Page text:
The Sixties really begins for me one summer afternoon around the middle of the decade.
I’m just leaving
Jacksonville, driving alone down to
in the family Impala on Daytona Beach Phillips
Highway, the old U.S. 1.
When the light turns green at the corner of
University Boulevard, I spin the big boat
to the south, and all I see in the windshield are the knees and thumb of a
hitchhiker. He must be really tall. I hit the brakes and crunch onto the
shoulder. Hitchhiking is normal. Dad
used to tell stories about hitchhiking after the war, and we know the story,
word-for-word, of how Mom and Dad hitchhiked to their wedding.
So now that I’m driving, and making the big decisions, this is a new part of things to capture for myself.
The door opens, and all I can see is legs. Legs already folding into the car. Red hair falls to his shoulders and the bandana he’s wearing, it’s cherry red, school bus yellow and Dodger blue. He seems adept at collapsing himself. His knees poke above the dashboard. The door closes and we’re rolling.
“Thanks, man. Glad to be riding. Nobody around here wanted to pick me up.”
I can see why. He doesn’t look like anyone from around here. As tall as a truck, and the long red hair. Everyone in
probably sped up when they saw him. Jacksonville
“Where you going?” I ask.
He says there is a scene in
. Key West
Nobody talks like that in
A scene is either on a postcard or in a play. Jacksonville
He’s glad to be rolling down the road. He thanks me again.
Then he doesn’t say anything. He seems content to simply leave
But I’m curious. “What kind of scene?”
He looks at me, deciding whether or not to answer. Then he says, “A different kind of scene is happening in certain places now.”
This is way before Life Magazine's shocking cover story about a newly coined word, “Hippies,” and how these people are living in a different way.
It’s like some future Daniel Boone is sitting with me in Dad’s Chevy. He knows stuff that nobody in
can even ask a question about. I want to know what he knows. I want to be like
He says, well, if you’re that interested, a lot of what we were taught about the way things are, well, they’re not that way at all.
Yes, I am that interested. Very interested. Extremely interested.
“A lot of stuff, about our government, about the purpose of life, about the nature of love,” he says.
Again: nobody in
talks like that. The patter in Jacksonville concludes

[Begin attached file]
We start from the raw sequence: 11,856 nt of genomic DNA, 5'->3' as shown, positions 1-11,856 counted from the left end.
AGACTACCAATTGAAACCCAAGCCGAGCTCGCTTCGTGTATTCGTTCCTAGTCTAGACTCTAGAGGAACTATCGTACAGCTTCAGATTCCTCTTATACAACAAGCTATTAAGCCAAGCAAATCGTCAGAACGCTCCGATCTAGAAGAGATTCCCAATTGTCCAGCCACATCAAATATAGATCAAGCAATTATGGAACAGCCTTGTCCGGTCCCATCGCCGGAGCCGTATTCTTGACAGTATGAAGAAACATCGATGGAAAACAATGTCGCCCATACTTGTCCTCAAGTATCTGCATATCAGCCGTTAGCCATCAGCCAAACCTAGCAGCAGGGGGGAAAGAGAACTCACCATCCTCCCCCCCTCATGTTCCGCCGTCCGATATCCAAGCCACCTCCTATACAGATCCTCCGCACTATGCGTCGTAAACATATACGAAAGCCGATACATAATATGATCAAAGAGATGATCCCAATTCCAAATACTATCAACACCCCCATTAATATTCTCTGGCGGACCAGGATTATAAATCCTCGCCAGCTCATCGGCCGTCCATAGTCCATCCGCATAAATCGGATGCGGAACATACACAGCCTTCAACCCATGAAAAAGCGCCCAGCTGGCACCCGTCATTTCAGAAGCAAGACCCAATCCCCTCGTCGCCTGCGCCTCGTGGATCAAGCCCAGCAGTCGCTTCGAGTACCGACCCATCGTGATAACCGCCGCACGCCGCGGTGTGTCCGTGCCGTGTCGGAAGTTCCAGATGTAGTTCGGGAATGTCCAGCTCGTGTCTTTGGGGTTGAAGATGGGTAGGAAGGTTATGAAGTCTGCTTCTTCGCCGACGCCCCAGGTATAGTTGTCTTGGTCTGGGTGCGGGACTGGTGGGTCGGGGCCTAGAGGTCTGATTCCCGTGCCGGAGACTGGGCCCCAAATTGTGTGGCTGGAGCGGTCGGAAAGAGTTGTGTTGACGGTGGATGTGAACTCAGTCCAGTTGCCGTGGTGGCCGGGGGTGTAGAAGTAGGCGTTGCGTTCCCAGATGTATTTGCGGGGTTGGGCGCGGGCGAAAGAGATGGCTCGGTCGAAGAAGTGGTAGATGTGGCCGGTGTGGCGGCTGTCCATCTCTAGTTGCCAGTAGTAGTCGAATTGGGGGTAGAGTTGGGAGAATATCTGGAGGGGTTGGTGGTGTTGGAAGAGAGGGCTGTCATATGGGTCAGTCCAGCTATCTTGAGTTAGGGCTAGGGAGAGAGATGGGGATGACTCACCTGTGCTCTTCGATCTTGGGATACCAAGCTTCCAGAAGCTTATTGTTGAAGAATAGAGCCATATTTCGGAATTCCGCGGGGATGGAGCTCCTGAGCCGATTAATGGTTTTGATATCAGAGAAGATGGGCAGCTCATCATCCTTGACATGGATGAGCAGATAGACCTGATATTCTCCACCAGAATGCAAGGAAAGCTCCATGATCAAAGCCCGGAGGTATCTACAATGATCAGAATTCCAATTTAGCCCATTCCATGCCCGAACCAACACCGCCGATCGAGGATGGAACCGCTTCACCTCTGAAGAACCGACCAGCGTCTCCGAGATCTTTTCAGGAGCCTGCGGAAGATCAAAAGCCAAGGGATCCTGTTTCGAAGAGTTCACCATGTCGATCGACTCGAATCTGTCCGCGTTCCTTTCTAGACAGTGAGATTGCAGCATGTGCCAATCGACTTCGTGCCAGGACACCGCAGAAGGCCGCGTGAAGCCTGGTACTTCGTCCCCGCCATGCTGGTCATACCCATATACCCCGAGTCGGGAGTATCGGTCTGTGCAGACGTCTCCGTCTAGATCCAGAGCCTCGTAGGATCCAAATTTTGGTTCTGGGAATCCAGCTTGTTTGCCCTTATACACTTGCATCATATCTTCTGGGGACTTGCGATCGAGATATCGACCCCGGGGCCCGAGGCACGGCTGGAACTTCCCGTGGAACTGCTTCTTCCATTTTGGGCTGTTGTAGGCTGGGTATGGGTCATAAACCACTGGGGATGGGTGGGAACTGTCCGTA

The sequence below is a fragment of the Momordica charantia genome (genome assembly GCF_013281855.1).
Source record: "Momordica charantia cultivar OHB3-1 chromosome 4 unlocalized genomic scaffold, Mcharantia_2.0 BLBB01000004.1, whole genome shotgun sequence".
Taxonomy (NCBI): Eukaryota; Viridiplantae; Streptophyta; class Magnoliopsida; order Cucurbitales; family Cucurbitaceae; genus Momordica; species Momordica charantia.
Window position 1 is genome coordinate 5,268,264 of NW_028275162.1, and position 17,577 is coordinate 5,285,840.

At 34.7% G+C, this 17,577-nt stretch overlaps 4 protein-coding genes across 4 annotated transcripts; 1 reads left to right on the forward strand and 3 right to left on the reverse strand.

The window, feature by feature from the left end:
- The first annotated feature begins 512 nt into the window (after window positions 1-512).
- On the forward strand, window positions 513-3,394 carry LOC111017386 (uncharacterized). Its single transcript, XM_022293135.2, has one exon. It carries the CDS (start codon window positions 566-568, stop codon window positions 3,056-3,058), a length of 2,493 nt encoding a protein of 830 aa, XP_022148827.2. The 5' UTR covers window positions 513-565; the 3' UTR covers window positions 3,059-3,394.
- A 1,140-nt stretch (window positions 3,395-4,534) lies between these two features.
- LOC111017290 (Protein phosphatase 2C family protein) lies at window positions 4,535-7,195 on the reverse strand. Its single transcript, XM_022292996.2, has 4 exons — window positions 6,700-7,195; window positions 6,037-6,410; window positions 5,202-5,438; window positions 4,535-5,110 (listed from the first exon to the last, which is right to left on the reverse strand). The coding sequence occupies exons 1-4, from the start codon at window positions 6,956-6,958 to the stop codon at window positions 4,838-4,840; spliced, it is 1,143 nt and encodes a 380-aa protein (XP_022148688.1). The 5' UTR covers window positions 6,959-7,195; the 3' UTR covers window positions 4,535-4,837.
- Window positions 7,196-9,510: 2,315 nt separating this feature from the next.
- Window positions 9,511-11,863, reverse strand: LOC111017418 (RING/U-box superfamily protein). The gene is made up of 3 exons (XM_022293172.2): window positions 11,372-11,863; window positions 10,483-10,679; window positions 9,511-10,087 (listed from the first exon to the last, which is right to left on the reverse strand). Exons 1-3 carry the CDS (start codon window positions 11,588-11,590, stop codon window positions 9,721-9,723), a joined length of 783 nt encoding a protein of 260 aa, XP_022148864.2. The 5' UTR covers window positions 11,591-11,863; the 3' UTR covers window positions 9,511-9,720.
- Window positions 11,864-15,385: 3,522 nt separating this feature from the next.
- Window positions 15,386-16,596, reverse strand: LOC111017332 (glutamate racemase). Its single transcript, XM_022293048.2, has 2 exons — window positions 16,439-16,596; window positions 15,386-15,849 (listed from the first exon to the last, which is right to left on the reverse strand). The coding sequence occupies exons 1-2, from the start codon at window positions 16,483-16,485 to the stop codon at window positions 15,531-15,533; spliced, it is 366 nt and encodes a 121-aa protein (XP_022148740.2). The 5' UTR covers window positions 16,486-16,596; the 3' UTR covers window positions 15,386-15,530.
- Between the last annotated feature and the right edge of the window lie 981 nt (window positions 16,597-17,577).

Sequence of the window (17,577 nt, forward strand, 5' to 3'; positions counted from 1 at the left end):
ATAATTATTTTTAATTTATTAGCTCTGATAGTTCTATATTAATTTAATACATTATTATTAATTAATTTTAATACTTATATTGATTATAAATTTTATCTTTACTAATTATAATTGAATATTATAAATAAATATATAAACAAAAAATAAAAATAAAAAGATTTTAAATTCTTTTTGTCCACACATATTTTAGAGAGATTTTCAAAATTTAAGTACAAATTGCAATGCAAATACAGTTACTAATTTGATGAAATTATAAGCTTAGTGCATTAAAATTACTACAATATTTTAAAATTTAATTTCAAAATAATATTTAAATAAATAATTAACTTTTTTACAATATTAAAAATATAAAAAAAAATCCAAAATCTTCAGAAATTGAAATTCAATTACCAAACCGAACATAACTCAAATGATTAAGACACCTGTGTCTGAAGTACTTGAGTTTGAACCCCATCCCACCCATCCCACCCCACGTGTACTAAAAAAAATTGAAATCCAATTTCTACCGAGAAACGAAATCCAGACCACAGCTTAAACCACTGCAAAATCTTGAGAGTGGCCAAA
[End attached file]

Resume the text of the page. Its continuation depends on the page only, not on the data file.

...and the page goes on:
foregone conclusions. Jacksonville
“Like the war in
Asia.” Nobody in is talking about the war. “Why
is the government making guys fly half way around the world to blow up villages
in the jungle? Guys like me. But I got lucky. I’m six-foot-nine. They won’t
draft me because I don’t fit in the Jeeps. So I don’t have to go. But you have
to wonder what’s driving all that madness.” Jacksonville
“I’m not going,” I tell him.
“But that’s just a small part of it,” he says, like I’m not getting it. “It’s more about ‘What forces do we represent?’ And, ‘Why are we alive?’”
Finally. Somebody is talking about a more profound life.
He says, “Your neighborhood. Everyone’s in a box, right? Sure, the houses look like boxes. But so do their heads, man. Once you see it, all the people are boxes living in boxes.”
I picture this one guy in our neighborhood. He lives alone. Everyone else is the same. A mom, a dad, and some kids. I never thought about the guy until right now in the car. We never play in front of his house. He’s just different. His yard is always tidy, but he’s never in it. All of a sudden, I like him a lot and want to see him out in the yard.
“After high school, you should learn how to walk on stilts and make yourself six foot nine, go down to the draft board, and get out of the war.”
He cracks a smile and says, “You can be better than this war. Go find your own war. Fight a different war, man. Fight your war.” He smiles bigger. “That’s how you make peace with the world.”
When we get to
I take care to place him at the best hitchhiking intersection in town, at the
corner of US1 and Daytona Beach Main Street.
He thanks me for the ride.
But even though I can’t get the words out, I’m the one who’s really thankful. Like I just met not only some future Daniel Boone, but also the prophet Elijah. I’m chewing on something new and raw and fresh and dangerous. I want to fight my war.
by Jonathan Marcus